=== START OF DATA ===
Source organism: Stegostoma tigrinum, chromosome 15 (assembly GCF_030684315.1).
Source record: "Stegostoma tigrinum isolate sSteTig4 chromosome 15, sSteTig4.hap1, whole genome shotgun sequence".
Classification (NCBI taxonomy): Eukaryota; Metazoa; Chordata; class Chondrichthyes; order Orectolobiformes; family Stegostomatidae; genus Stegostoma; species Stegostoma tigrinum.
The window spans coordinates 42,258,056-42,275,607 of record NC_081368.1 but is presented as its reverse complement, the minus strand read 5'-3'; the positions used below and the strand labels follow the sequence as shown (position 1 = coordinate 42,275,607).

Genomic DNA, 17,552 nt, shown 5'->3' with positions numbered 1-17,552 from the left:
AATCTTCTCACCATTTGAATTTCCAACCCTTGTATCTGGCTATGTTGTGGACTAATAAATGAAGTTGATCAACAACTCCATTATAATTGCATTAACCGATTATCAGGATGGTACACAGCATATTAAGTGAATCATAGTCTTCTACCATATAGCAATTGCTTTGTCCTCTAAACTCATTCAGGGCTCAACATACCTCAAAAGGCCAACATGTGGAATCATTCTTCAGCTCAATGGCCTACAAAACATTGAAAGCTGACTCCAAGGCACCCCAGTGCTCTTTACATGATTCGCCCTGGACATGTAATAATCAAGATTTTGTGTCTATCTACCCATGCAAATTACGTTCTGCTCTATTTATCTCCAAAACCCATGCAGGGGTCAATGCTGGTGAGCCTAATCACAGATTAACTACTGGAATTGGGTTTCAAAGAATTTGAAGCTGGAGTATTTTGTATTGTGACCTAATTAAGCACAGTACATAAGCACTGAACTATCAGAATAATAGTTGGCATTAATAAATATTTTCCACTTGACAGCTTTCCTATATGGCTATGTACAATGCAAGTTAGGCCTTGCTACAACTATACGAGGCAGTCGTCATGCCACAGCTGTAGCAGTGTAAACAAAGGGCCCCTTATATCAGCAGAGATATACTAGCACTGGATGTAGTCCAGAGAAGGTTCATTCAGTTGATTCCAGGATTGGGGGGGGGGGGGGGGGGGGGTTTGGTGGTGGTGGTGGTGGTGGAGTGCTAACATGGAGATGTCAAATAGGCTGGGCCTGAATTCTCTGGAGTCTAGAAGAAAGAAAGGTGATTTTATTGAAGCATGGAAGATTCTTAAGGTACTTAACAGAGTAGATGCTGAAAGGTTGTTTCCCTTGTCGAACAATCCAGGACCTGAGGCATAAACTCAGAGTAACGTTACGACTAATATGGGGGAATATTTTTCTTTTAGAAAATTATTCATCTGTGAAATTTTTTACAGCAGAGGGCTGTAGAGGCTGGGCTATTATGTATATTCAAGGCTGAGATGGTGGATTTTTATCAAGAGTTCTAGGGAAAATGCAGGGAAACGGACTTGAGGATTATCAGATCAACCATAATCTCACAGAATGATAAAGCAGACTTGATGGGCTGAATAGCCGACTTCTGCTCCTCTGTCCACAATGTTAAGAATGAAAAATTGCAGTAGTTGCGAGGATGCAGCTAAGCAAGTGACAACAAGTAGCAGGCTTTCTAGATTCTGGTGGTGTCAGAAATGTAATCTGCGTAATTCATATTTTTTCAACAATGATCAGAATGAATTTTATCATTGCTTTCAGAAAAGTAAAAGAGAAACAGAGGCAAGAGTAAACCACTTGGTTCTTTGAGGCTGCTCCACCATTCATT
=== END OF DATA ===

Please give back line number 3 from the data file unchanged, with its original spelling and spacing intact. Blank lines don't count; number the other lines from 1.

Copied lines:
Classification (NCBI taxonomy): Eukaryota; Metazoa; Chordata; class Chondrichthyes; order Orectolobiformes; family Stegostomatidae; genus Stegostoma; species Stegostoma tigrinum.